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Making Music and Defining Improvisation: Materials and Personal Work
169
try and concentrate not to repeat yourself. And then directly a different
one! [laughs]. And then to figure out that “OK, that doesn’t work”, like,
perfect, but you get ideas... just to get out of 2-5-1s in a way.29 How to
come to a different concept. [...] [Other people] write down numbers, and
practise that up and down... and yeah, I also did that... but I kind of try to
make myself flexible to improvise those lines, let’s put it like this.30
And Els Vandeweyer, told me that whilst performing:
Then you always feel like “Oh this isn’t nice... how I can go different ways
from it?”, and then [in practice sessions] I really forced myself to go in five
different directions with one pattern, or sound-wise... you have a beater
on the left hand... two notes [or] three notes, that you say “OK, I’ll stick
myself in that kind of thing”, and then [with the] right hand, I make one
decision: “Okay, I want only... 7s, like dominant...”, and then [work on that]
to be able to be kind of free... and see where you come out with. Or... I
want to use [a] one hand roll and then keeping this, or I want to play it in
different ways...[to] do two voices, or one voicing in the middle, and then...
three, four hours later again... you found it out... you just take a motif and
you turn it around... in every way.
Developing rhythmic flexibility was also important, drummer Christian Lillinger
explaining that:
What I practise... is to be able to think much more freely, with different
ways of doing. For example, 6-over-7 things,31 so that I can create different
layers - that you stay in a clear thing, but you can go everywhere, freely, in
relation to this centre. [...] It’s also a training, of course, but so everything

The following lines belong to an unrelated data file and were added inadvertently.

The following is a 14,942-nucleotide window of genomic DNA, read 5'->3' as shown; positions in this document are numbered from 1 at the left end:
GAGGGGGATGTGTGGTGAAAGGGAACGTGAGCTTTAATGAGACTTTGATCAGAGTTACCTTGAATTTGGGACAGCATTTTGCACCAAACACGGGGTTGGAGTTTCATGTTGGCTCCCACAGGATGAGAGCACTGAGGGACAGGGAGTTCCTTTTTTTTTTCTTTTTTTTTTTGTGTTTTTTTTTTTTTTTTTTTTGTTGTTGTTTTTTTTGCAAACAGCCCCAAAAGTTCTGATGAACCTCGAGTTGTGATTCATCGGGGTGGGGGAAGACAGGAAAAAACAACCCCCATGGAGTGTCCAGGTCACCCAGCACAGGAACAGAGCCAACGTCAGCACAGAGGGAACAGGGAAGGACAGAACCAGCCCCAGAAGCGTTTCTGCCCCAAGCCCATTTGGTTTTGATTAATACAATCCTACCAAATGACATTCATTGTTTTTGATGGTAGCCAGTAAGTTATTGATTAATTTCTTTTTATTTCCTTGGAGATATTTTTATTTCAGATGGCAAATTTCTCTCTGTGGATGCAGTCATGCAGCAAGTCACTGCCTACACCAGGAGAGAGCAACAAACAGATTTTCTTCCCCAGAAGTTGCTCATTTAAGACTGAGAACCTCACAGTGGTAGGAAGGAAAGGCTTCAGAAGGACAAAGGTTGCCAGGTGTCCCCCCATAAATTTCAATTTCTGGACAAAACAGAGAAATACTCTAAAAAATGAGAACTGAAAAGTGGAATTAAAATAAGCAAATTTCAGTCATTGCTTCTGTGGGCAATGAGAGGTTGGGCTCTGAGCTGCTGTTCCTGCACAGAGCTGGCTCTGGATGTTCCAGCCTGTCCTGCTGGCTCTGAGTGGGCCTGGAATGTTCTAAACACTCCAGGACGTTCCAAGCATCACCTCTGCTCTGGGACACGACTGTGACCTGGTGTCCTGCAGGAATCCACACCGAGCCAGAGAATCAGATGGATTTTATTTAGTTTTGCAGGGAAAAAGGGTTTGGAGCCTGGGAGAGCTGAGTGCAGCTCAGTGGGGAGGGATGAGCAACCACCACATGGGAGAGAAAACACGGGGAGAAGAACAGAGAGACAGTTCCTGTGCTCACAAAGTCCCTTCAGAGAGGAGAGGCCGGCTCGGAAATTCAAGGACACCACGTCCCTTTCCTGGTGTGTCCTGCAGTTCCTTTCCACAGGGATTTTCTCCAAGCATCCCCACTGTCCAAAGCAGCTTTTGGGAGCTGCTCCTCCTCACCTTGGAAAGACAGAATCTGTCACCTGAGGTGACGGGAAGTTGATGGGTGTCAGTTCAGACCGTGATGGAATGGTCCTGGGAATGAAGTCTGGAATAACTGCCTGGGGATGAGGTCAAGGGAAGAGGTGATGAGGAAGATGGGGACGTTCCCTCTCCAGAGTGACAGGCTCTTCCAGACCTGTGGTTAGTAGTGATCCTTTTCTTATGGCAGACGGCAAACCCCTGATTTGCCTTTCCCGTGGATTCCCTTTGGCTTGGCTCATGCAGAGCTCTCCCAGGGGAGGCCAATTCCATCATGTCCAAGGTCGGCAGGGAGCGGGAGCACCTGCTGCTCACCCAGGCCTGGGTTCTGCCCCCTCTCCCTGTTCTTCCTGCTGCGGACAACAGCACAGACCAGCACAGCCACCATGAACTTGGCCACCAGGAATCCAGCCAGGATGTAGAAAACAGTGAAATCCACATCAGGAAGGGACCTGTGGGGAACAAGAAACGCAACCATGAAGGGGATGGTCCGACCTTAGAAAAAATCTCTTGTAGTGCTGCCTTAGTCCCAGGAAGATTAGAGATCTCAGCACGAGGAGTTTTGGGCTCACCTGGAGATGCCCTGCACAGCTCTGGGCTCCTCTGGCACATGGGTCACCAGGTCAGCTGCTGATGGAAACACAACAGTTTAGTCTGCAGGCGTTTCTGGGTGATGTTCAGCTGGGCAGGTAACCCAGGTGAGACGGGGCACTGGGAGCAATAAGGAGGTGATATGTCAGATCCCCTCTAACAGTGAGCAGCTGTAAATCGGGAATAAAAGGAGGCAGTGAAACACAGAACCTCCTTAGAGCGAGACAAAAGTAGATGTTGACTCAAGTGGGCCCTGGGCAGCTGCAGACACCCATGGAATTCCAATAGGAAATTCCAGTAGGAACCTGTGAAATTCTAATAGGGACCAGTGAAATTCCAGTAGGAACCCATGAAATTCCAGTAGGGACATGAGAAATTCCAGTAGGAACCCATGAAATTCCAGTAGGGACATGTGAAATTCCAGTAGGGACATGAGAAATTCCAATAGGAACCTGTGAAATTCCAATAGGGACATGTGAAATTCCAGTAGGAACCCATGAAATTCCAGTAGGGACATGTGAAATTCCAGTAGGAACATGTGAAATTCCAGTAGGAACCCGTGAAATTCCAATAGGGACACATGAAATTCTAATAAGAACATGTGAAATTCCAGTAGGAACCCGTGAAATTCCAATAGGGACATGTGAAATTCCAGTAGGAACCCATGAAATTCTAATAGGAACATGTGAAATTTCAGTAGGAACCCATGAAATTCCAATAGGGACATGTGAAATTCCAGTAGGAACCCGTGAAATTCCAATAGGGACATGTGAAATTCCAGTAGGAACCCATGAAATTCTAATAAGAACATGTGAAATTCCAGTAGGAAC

is possible, and so you can stay in these energetic situations, so that it flows.
Not so that it becomes concrete, but that it’s a living thing.
And flexibility was physical and mental - Lillinger emphasising the need for physical
suppleness in addition to ‘free thinking’, and Andrea Neumann describing that her
aim, in practise, was to become “fluid not only with your hands, but also in your
imagination”.
Many musicians looked to practices outside of music in order to realise these goals - Olaf
Rupp and Nils Ostendorf practicing meditation and yoga, and Burkhard Beins going
29
Roder refers to the mastery of improvising over ii-V-I cadences that remains central to the mainstream
jazz tradition.
30
Klaus Kürvers added, “I have choices to work with certain sounds, or with certain sets of pitches everything which is used in composition. [...] To work with a small selection of pitches, which... are
fully permutated. All these techniques for creating variation which we know from classical composition forwards, backwards, higher and lower. [laughs] [...] There is one element that is being rotated, that
you’re looking at from various sides.”
31
Playing a six beat phrase in the time of a seven beat phrase.
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